Men travel faster now, but I do not know if they go to better things…They ravaged neither the rivers nor the forest and they took as little water as would serve their needs. The land and all that it bore they treated with consideration; not attempting to improve it, they never desecrated it… Willa Cather


Without noise of arms : the 1776 Dominguez-Escalante search for a route from Santa Fe to Monterey Flagstaff [Ariz.] : Northland Press, c 1976 Walter Briggs ; oil paintings by Wilson Hurley ; foreword by C. Gregory Crampton Dominguez-Escalante Expedition (1776) Hardcover. 1st. ed. ix, 212 p. : ill. ; 25 x 29 cm. Bibliography: p. 195-200. Includes index. Clean, tight and strong binding with clean dust jacket. No highlighting, underlining or marginalia in text. VG/VG

In July of 1776 two young Franciscan mis­sionaries led a party of eight other men on what was to become Spain’s ultimate thrust of colonial energy in the New World. Searching for a route from Santa Fe to the California presidio at Mon­terey, these ten men explored and adventured over more than two thousand miles of virgin territory in New Mexico, Colorado, Utah and Ari­zona, a distance greater than that covered by the Lewis and Clark Expedition three decades later.

The Dominguez-Escalante Expedition of 1776 was searching for a route from Santa Fe, New Mexico, to the Spanish settlement in Monterey, California. The members of the expedition never reached their destination, turning back in northwestern Utah.

Their circuitous route took them over some of the most beautiful and inhospitable terrain in the Western Hemisphere. Unknowingly, they roved the Great Basin and became the first white men to successfully attempt a crossing of the Colorado River canyons. During the five months of their wayfaring they would meet and deal peacefully with more than a dozen Indian tribes, many of whom had never seen their like before. Travel­ing “without noise of arms,” the Dominguez-Escalante Expedition would come to represent one of the bright chapters in the journal written by European man on this continent.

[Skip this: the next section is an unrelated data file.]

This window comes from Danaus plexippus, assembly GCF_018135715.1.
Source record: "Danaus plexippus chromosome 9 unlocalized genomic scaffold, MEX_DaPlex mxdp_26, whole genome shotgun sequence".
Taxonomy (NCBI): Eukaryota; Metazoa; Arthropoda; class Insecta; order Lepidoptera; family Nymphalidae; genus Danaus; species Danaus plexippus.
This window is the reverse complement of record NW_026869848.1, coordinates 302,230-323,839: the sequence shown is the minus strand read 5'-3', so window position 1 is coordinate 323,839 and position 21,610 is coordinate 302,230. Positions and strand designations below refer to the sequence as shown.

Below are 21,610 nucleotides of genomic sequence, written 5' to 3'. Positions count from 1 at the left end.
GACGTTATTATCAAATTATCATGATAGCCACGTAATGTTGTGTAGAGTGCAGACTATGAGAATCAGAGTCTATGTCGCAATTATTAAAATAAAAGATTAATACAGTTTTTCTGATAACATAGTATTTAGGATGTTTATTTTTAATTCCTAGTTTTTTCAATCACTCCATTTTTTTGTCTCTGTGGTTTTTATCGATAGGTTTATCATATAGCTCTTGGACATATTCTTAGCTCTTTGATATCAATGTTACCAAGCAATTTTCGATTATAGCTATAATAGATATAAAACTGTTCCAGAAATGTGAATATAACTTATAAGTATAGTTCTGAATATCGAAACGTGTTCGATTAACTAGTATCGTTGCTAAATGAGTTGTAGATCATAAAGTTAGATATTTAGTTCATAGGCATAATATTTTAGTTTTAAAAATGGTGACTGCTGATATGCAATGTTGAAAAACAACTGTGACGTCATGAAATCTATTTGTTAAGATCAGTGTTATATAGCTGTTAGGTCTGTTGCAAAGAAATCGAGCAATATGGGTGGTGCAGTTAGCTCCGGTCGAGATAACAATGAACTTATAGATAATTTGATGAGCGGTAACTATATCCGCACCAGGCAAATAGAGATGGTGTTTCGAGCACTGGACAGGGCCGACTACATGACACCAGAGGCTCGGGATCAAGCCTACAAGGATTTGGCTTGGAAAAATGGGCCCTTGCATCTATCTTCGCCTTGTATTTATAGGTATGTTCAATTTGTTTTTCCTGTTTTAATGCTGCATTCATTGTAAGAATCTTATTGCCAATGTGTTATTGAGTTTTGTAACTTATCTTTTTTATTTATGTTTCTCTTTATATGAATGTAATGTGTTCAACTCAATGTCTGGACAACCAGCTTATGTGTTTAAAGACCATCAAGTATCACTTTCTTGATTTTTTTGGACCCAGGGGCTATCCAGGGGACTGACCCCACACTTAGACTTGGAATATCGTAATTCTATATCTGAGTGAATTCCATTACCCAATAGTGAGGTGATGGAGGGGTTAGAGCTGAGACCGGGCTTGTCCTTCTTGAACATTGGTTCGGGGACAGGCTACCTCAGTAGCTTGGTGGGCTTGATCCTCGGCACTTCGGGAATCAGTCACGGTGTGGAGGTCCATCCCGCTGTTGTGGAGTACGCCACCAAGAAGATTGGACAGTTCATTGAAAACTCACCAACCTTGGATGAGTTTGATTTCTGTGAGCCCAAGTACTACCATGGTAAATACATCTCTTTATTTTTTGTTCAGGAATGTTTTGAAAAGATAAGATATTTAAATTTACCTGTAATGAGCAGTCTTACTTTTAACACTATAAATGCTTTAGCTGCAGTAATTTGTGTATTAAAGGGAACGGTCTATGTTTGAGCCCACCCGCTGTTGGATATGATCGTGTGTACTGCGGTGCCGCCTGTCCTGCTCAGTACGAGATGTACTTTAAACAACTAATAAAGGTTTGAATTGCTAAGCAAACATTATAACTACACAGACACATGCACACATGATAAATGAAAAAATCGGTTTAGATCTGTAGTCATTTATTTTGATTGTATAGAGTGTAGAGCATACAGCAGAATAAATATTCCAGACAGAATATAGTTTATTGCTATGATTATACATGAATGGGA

A view of the Dominguez-Escalante expedition entering Utah Valley, painted by Paul Salisbury.

The extensive daily chronicle kept by Fray Silvestre Velez de Escalante, and which later served as the official report of the Expedition, is the basis for much of Walter Briggs’s source material. Ex­cerpts from the Franciscan’s log provide a fasci­nating picture of the Expedition and its members. Landscape artist Wilson Hurley’s oil paintings, of which ten are reproduced in these pages, were created as he traveled the route taken by those ten unique men two hundred years ago.

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